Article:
Mighty Jalapeno wrote:So, I'm trying to understand the last two weeks of American politics.
The 2016 Democratic party just became the 1981 Republican party, and the 2016 Republican party just became Ayn Rand fanfiction? Am I close?
Was Ayn Rand a authoritarian ass hole? I thought she was just a selfish ass hole.
The GOP just went for the darker side of politics, Europeans know them right wing nationalists except Trump is also not very knowledgeable. He knows just enough to be extremely dangerous.http://www.slate.com/blogs/moneybox/201 ... xxers.html
In other news, candidate Jill Stein panders to antivaccine groups.
Agreed. Rand and Trump are both assholes, but they're different kinds of assholes, and thus, would not get along at all, and neither would likely claim to follow the other if they were contemporaries. It's not so much that Trump is extreme right wing or anything...he's really not. He's taken distinctly leftist positions in the past before. It's that he's an unreliable person who doesn't so much hold positions as uses them.
Dammit, Stein. The anti-science bent of the green party is why I end up voting libertarian. Well, when the main two parties fail this badly at putting up reasonable candidates, anyway.
as ridiculous as imagining that Stein actually stands a chance of becoming president, in which case I could criticize you for not voting for her.
If Stein could actually win, would she still be a defendable vote? She doesn't strike me as a promising president - more like the eccentrics that serious Green parties harbour on the inside, but keep away from the ballot.
All minor parties tend to field somewhat less credible candidates, because, well, if you're a credible candidate, you end up at least joining with a major party for the presidential run, as Bernie did. They're all running doomed races, just to show the colors or whatever. If through some mishap they actually won, well...it'd probably be a mediocre presidency, with the odder positions mostly being tamped down by the need to work with congress. Johnson, while probably better in that he's more moderate, is still not ideal in many respects. He's still in essentially the same position, and a pretty similar outcome would happen if he were elected, and he's also deeply unlikely to be elected. Voting for either is essentially a protest vote to convey information.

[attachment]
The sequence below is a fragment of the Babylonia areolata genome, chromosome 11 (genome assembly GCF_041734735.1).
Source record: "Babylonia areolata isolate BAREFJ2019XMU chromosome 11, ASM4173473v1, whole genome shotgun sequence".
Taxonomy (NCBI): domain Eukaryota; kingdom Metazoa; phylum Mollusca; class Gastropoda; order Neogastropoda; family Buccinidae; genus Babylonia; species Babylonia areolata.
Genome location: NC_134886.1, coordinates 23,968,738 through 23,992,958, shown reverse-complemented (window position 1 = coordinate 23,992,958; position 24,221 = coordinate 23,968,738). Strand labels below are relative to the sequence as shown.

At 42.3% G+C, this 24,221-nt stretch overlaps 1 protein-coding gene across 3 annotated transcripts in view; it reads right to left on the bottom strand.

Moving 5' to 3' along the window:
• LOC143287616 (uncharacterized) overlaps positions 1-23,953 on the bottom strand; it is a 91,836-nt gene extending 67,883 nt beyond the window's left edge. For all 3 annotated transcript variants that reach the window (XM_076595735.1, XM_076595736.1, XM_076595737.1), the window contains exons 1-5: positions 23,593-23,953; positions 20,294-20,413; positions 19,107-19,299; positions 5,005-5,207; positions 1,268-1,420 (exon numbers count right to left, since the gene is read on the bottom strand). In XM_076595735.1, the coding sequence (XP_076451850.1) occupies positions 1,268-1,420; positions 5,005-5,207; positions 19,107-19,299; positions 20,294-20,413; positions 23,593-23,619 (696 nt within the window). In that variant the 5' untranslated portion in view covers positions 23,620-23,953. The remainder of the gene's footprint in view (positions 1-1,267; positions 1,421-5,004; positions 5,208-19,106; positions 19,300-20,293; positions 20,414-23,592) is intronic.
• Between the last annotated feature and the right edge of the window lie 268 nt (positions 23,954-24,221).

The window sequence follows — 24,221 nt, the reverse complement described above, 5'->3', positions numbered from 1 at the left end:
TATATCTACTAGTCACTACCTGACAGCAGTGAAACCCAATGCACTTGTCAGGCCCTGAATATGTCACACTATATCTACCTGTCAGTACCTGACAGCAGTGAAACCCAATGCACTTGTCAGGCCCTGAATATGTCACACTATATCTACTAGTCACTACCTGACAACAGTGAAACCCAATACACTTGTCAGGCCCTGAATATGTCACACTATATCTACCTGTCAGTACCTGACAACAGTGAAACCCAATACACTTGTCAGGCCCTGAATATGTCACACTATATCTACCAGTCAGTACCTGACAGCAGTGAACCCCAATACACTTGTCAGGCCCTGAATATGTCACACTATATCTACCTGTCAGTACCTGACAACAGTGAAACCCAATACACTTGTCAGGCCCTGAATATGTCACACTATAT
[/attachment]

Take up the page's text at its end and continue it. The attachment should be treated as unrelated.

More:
KnightExemplar wrote:I'm curious to see how the pro-Trumpers will defend Trump's insane attack vs Khizr Khan however. Khan's speech was typical, but his family's sacrifice is supposed to be considered sacred. Its not like anyone in Trump's family served in the military. However, due to Khan's thick accent and clearly Muslim religion I'm worried that anti-Muslim sentiment will cause people to ignore the spat between Khan and Trump.
As has been noted by a number of people: there truly is only one "correct" way to respond to Khizr Khan: We thank you for your son's service and your family's sacrifice. That's it. He's a man who lost his son at war, there really isn't anything else you're supposed to say about him or his wife.
Yeah...definitely a blunder on his part. Trump should be much more careful to avoid coming across as insensitive/uncaring regarding the military. He's vulnerable there, I think. Mostly because he keeps making arrogant, stupid statements regarding conflicts and stuff he knows nothing about. The military and it's supporters are entirely okay with arrogance so long as it's justified/accurate, but when you're obviously wrong, bombast works against you. He's gotten off fairly easily so far, I think, solely because Dems traditionally have problems with appealing to the military, and Hillary is a particularly hated candidate among the military. Against a better candidate, he'd be shredded over it.
morriswalters wrote:If you choose to believe that your vote doesn't count if your candidate doesn't win then there is no real argument. But in aggregate, if sufficient numbers make excuses as to why voting doesn't matter, you get turnouts that are abysmal. This is best demonstrated in why new organizations don't report results anymore until the polls close in California. I have a second reservation in this cycle, which is, are there any truly safe states?
I can, in advance, determine that my state, Maryland, will vote democrat in the general. Yes, yes, there's some micro-chance that it could go red, but the odds of MD going red are not independent from every other state race. If we go red, it's because Trump is somehow doing implausibly well. If he is doing that well, he already is winning all the swing states by stupid margins.
There are safe states. It's incredibly predictable. If I can, beforehand, predict with essentially perfect certainty what my vote will actually do(nothing), then finding a way to utilize my vote better is completely rational.
Yes, if *everyone* thought the way I did, it'd cause interesting outcomes. GOOD. Then we'd finally get a shot at fixing the broken-ass system. Let's do that.